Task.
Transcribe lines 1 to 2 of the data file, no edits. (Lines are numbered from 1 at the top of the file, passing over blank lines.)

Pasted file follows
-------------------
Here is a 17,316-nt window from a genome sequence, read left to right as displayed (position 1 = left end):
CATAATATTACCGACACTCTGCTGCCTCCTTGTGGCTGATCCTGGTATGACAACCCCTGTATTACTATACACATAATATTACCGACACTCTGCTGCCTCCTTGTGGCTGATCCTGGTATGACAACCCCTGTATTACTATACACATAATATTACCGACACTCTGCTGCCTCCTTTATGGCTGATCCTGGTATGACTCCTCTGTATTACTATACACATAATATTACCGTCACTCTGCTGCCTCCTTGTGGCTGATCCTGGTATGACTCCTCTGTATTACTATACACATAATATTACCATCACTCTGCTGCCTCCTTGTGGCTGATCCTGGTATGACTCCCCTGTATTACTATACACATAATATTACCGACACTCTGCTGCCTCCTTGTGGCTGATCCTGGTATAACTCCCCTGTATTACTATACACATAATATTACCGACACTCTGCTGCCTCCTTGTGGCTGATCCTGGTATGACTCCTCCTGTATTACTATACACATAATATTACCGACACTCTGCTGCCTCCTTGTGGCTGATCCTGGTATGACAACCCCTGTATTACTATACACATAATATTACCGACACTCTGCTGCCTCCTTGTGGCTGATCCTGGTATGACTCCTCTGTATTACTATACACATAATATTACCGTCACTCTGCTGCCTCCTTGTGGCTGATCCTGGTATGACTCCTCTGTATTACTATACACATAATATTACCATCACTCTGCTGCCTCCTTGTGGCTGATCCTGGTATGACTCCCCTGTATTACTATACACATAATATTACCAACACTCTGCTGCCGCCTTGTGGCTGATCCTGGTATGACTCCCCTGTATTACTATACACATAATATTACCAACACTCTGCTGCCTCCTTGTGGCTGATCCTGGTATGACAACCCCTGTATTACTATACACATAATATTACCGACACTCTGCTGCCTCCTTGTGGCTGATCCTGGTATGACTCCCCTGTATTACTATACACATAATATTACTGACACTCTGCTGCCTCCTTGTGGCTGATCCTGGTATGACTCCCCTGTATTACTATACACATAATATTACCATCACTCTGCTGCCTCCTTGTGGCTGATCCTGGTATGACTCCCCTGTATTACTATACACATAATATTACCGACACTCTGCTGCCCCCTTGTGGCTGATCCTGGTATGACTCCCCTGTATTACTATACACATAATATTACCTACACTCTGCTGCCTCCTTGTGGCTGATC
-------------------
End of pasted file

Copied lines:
Here is a 17,316-nt window from a genome sequence, read left to right as displayed (position 1 = left end):
CATAATATTACCGACACTCTGCTGCCTCCTTGTGGCTGATCCTGGTATGACAACCCCTGTATTACTATACACATAATATTACCGACACTCTGCTGCCTCCTTGTGGCTGATCCTGGTATGACAACCCCTGTATTACTATACACATAATATTACCGACACTCTGCTGCCTCCTTTATGGCTGATCCTGGTATGACTCCTCTGTATTACTATACACATAATATTACCGTCACTCTGCTGCCTCCTTGTGGCTGATCCTGGTATGACTCCTCTGTATTACTATACACATAATATTACCATCACTCTGCTGCCTCCTTGTGGCTGATCCTGGTATGACTCCCCTGTATTACTATACACATAATATTACCGACACTCTGCTGCCTCCTTGTGGCTGATCCTGGTATAACTCCCCTGTATTACTATACACATAATATTACCGACACTCTGCTGCCTCCTTGTGGCTGATCCTGGTATGACTCCTCCTGTATTACTATACACATAATATTACCGACACTCTGCTGCCTCCTTGTGGCTGATCCTGGTATGACAACCCCTGTATTACTATACACATAATATTACCGACACTCTGCTGCCTCCTTGTGGCTGATCCTGGTATGACTCCTCTGTATTACTATACACATAATATTACCGTCACTCTGCTGCCTCCTTGTGGCTGATCCTGGTATGACTCCTCTGTATTACTATACACATAATATTACCATCACTCTGCTGCCTCCTTGTGGCTGATCCTGGTATGACTCCCCTGTATTACTATACACATAATATTACCAACACTCTGCTGCCGCCTTGTGGCTGATCCTGGTATGACTCCCCTGTATTACTATACACATAATATTACCAACACTCTGCTGCCTCCTTGTGGCTGATCCTGGTATGACAACCCCTGTATTACTATACACATAATATTACCGACACTCTGCTGCCTCCTTGTGGCTGATCCTGGTATGACTCCCCTGTATTACTATACACATAATATTACTGACACTCTGCTGCCTCCTTGTGGCTGATCCTGGTATGACTCCCCTGTATTACTATACACATAATATTACCATCACTCTGCTGCCTCCTTGTGGCTGATCCTGGTATGACTCCCCTGTATTACTATACACATAATATTACCGACACTCTGCTGCCCCCTTGTGGCTGATCCTGGTATGACTCCCCTGTATTACTATACACATAATATTACCTACACTCTGCTGCCTCCTTGTGGCTGATC